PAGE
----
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On this day in history in 1866, was born Beatrix Potter.
Potter was an author who created the anthropomorphic characters of Peter Rabbit, Jemima Puddle-Duck, Mrs. Tiggy-Winkle, and many others.
Helen Beatrix Potter was born on 28th 1866, at South Kensington, the daughter of heirs to a cotton fortune, who had no particular profession or vocation. Potter was educated by nannies and governesses until she was 18 years old, when she was appointed as her parentsí housekeeper. Her childhood was enlivened by extensive holidays in the Highlands, and the Lake District, encouraging her love of animals and inspiring her watercolour paintings. In 1887, she attempted to become a student at the Royal botanical Gardens, but was rejected because she was a woman.
In 1893, Potter designed an illustrated animal story book for a sick child of a former governess, about four bunny rabbits, named Flopsy, Mopsy, Cotton-tail, and Peter. She made several copies of this text and sent them to other children, and they proved so popular that she decided to have the work published, as The Tale of Peter Rabbit. The publishers, Warne & Company, issued the work in a miniature format which could be easily gripped by the smallest child. The prose was simple, yet tinged with the Northern humour of the Lakelands, and the books were illustrated with Potterís own watercolours, running parallel to the text, giving the reader a visual image of the narrative. Over the next twenty years, Potter published a further 22 books, introducing such characters as Squirrel Nutkin, Benjamin Bunny, Jemima Puddle-Duck and Mrs. Tiggy-Winkle.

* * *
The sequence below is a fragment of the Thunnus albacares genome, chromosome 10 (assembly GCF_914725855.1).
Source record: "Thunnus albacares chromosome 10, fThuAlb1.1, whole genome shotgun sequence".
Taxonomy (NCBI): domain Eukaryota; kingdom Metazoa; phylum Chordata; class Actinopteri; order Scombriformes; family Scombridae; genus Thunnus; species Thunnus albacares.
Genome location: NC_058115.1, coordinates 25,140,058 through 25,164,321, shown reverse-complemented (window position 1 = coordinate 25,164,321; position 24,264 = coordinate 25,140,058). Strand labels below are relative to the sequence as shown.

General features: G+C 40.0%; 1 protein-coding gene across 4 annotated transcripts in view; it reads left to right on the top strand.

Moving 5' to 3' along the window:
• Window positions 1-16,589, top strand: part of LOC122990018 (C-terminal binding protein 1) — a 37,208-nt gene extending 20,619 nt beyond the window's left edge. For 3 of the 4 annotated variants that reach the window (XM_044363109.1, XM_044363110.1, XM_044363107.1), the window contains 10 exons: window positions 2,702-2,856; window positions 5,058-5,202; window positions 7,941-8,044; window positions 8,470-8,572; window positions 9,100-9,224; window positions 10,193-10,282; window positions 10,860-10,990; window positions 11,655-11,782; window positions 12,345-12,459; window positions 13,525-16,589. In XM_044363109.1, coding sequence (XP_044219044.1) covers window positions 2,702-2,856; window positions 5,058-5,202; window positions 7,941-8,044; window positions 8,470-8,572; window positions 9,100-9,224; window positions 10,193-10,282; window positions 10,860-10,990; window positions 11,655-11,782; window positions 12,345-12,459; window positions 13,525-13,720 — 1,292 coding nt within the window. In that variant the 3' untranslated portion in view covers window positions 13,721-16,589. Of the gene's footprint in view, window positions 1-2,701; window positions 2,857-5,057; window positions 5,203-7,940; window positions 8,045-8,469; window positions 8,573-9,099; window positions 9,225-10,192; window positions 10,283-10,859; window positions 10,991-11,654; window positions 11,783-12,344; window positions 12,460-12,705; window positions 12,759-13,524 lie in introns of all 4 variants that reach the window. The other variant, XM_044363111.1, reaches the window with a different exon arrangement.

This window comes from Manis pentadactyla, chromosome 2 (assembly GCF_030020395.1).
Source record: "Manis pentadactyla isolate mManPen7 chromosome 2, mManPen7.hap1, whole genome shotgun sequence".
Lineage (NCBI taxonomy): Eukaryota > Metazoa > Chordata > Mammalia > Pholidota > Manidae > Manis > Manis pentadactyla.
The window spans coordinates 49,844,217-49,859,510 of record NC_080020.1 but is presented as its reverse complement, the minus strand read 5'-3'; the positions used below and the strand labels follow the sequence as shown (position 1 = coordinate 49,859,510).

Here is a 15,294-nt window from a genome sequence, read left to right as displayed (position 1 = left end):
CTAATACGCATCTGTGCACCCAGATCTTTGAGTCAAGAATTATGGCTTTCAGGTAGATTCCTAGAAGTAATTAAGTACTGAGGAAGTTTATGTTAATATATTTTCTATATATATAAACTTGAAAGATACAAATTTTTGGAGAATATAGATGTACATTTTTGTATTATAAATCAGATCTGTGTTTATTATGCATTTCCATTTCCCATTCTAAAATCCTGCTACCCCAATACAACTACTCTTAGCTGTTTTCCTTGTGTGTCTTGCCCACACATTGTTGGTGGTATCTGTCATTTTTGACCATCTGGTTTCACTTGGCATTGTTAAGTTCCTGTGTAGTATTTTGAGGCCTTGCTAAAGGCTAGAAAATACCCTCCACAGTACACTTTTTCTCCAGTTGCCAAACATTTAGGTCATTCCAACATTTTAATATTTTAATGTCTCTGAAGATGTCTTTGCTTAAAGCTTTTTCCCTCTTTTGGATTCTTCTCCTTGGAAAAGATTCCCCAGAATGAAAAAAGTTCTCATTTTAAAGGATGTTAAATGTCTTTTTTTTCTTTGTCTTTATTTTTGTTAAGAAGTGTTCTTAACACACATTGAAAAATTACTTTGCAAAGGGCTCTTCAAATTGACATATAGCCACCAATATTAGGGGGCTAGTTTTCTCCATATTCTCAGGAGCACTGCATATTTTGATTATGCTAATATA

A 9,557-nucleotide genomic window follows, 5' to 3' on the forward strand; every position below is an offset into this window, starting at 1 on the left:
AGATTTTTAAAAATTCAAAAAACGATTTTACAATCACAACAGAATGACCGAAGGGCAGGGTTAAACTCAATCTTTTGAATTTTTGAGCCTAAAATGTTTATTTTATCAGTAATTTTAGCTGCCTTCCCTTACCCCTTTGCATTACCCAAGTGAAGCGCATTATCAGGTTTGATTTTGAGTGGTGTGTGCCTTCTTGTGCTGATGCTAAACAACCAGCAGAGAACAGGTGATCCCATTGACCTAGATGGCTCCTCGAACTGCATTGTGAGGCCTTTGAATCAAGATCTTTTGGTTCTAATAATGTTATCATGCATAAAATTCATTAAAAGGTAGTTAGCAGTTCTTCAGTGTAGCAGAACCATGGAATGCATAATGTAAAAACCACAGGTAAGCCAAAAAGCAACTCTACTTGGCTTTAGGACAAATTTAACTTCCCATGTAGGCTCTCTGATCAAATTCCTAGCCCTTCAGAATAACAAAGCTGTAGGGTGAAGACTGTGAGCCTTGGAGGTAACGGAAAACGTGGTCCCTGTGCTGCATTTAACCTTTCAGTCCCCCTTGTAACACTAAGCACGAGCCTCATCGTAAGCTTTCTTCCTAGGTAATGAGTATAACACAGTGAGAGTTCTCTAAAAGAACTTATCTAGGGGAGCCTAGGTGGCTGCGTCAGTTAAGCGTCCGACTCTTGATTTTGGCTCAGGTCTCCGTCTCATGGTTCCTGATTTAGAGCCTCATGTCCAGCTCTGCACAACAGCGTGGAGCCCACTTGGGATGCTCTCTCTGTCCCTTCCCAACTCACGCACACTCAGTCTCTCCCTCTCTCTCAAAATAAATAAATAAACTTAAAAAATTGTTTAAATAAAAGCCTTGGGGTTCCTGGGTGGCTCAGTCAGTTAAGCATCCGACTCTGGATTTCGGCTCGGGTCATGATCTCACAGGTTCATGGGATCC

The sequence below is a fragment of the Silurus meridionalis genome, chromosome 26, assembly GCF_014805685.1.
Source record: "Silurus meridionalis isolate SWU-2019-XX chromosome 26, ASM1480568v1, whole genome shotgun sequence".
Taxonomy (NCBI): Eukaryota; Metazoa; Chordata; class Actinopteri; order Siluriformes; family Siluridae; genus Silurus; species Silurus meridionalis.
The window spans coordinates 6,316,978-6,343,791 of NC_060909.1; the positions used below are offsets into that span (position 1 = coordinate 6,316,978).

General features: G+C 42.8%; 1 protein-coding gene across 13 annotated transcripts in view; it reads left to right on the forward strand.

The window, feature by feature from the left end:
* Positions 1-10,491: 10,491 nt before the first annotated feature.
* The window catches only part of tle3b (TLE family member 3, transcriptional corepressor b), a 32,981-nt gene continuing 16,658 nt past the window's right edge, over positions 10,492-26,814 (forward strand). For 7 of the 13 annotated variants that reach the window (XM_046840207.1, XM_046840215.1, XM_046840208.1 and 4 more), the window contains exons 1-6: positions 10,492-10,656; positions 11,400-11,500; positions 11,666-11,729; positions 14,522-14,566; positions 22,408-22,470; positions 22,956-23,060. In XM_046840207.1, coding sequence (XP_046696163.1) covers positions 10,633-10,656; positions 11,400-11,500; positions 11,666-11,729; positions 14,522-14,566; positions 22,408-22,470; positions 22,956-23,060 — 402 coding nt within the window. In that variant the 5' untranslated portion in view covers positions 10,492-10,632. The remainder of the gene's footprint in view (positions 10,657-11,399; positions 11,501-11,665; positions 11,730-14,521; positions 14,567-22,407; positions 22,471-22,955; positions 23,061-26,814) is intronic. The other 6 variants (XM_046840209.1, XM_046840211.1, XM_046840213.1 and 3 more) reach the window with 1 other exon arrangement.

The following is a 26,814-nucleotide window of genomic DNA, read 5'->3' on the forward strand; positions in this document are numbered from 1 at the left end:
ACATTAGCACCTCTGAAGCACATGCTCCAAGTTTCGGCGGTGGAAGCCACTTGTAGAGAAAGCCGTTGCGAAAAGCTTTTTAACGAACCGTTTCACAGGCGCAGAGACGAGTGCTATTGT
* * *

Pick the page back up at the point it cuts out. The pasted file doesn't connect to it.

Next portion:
In 1905, despite her parentís opposition, Potter became engaged to her publisher, Norman Warne, who sadly died before the marriage could take place. The incident caused a rift with her parents, whom she left and took up residence at Hill Top, a small farm in Sawrey, in the Lake District, funded from her royalties. In 1913, she married her solicitor, William Heelis, who encouraged her to expand her land holdings in the Lake District, and build up a collection of cottages and farms, devoted to the breeding of Lakeland Herdwick sheep. Potterís shrewd investments combined with her ability in estate-management, enabled her to build up 4000 acres of land, comprising 15 farms and hundreds of cottages. She resisted all calls for redevelopment, ensuring that the culture of fell farming, and the natural scenic beauty of the Lakelands, were preserved for posterity. At her death, she bequeathed her estates to the National Trust, to ensure that its natural beauty would remain unspoiled. Her legacy now forms a major part of the Lake District National Park.
Potter died on 22nd December 1943, at Hill Top Farm, Sawry, now preserved intact by the National Trust. [Beatrix Potter Museum, Hill Top, Sawrey LA22 0LF] Her funeral was held at Carlton Crematorium, Blackpool, and her ashes scattered at Hill Top.
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